As has become our custom on zoom, we had a “warm up” act while everyone logged into the meeting. Chair Val surpassed herself today by using power point to display work from various residential workshops from 1989 to 2018. We spent a lovely time reminiscing about past tutors and venues. Our first ever residential was organised by Doreen Spencer at Grantley Hall and the tutor was Jenny Barson, a very talented machine embroiderer. There were more visits to Grantley for box making with Bridget Rylands, and silk painting with Mary Day. Marjorie Siboldi managed to run off several poppy pictures, which she framed and sold to people on a different course, whilst the rest of us were still deciding which colours to use. Other tutors at Grantley were Jean Littlejohn, and Jennie Rayment. When the hall was taken over we tried a non residential weekend at Newland High School with Pam Watts. We had a skilled tutor and great food but the camaraderie was missing.
Next came several visits to Horncastle College. The venue had a really good workroom with plenty of natural light, and the food was outstanding. However the bedrooms were in need of refurbishment and didn’t pass government requirements. Linda Westerman, Tracy Frankland and Anja Townrow were our tutors. All experts in their own field.
Sneaton Castle near Whitby had wonderful views and gardens, and a huge collection of Mouseman furniture. The bedrooms were purpose built for schoolgirls and a bit cramped. Paddy Killer and Linda Westerman were our tutors.
Wentworth Castle Northern College became our next venue. Lovely rooms, but the voucher system for food left us bewildered. Beadwork ,Friendly Plastic, and Poker Work with Organza were our very varied subjects. The weather caused many problems on the Kathleen Laurel Sage weekend and we arrived late, some of us dripping wet from leaving the car to seek directions (who knew there were two Wentworth mansions). After a busy weekend Andrew Gibb helped many of us with seized brakes to rock our cars free. Caroline Cockcroft had to confess to her husband that his brand new car had a wrecked engine.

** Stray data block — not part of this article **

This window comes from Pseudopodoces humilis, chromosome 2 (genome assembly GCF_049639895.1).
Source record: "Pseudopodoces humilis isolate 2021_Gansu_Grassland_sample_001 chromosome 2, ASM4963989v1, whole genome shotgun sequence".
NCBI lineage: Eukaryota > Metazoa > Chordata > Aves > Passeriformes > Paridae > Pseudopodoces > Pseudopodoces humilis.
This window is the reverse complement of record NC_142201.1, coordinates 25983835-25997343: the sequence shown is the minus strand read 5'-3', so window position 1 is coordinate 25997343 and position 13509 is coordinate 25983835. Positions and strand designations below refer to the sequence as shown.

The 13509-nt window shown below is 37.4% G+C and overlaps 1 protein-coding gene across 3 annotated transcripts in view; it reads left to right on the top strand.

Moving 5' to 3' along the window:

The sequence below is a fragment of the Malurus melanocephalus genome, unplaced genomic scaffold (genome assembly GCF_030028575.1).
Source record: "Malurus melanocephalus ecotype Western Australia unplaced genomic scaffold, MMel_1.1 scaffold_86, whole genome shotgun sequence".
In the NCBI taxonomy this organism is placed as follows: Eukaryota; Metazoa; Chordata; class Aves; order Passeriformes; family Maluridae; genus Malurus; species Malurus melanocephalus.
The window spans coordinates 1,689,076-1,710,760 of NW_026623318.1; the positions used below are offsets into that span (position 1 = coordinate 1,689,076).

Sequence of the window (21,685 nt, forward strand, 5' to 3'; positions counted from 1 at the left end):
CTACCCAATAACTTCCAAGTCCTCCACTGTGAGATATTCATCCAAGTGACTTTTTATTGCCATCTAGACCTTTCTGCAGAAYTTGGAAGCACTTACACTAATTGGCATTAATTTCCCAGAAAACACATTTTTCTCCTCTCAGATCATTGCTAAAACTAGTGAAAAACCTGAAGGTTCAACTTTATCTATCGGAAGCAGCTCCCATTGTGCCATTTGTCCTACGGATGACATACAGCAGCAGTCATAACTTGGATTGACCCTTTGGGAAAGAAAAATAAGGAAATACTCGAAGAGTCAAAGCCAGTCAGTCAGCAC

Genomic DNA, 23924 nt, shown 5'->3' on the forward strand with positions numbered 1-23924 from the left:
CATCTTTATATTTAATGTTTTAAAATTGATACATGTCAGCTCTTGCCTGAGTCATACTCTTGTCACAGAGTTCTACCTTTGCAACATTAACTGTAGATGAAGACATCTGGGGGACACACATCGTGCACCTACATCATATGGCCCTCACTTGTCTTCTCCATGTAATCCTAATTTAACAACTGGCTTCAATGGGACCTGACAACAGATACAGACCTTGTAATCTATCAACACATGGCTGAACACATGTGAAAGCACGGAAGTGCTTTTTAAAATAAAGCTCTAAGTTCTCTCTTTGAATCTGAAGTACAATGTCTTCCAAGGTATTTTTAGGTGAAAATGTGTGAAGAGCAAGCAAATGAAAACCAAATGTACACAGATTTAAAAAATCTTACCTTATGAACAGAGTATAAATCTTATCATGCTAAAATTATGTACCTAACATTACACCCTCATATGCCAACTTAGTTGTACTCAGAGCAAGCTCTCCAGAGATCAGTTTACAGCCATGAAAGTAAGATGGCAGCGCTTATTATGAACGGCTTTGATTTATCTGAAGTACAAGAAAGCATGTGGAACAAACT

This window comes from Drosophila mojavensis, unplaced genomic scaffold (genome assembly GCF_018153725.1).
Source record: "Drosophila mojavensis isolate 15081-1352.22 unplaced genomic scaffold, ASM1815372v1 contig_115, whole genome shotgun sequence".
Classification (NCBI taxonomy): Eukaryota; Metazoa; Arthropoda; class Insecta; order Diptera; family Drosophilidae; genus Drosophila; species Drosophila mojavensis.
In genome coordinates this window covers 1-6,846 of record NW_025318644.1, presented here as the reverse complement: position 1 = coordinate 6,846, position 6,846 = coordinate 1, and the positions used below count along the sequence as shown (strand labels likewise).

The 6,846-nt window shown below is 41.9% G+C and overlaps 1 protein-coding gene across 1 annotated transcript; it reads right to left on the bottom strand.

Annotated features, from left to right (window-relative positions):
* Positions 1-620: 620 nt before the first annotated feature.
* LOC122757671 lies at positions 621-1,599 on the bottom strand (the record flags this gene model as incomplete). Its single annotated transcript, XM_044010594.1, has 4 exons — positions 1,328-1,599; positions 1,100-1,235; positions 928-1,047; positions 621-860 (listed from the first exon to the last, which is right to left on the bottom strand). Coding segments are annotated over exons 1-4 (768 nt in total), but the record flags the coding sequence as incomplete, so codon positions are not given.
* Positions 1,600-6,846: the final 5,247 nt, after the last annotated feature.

Then on to Cober Hill, our current venue. It ticks all of our boxes and our tutors Linda Westerman, Karen Lane , Gail Lawther, and Josie Storey have all been inspirational. Here’s hoping that 2021 will prove equally as good next month.
Our main speaker this month was Alison Wake
Alison is a member of the Peak District Artisans. She is inspired by the natural and industrial landscapes of Derbyshire. We were taken through a collection of photographs in varying seasons. The colours were fantastic, as were the miniature scenes she created from them. Her work is hand stitched in wool, dyed locally. She usually buys variegated skeins in 4ply (sock yarn) so that a continuous line of long and short stitch can be created without change of thread. The waterfalls have a sparkle of silver and look very realistic. Alison was very generous with her tips about construction and framing. If you did not join the zoom meeting do have a look at her website, Cognissart. I had no idea that Derbyshire was such a beautiful county as I have only ever seen it in rain and fog. Some of her work is currently on display at The Rope Walk in Barton on Humber. Opening Days Wednesday – Sunday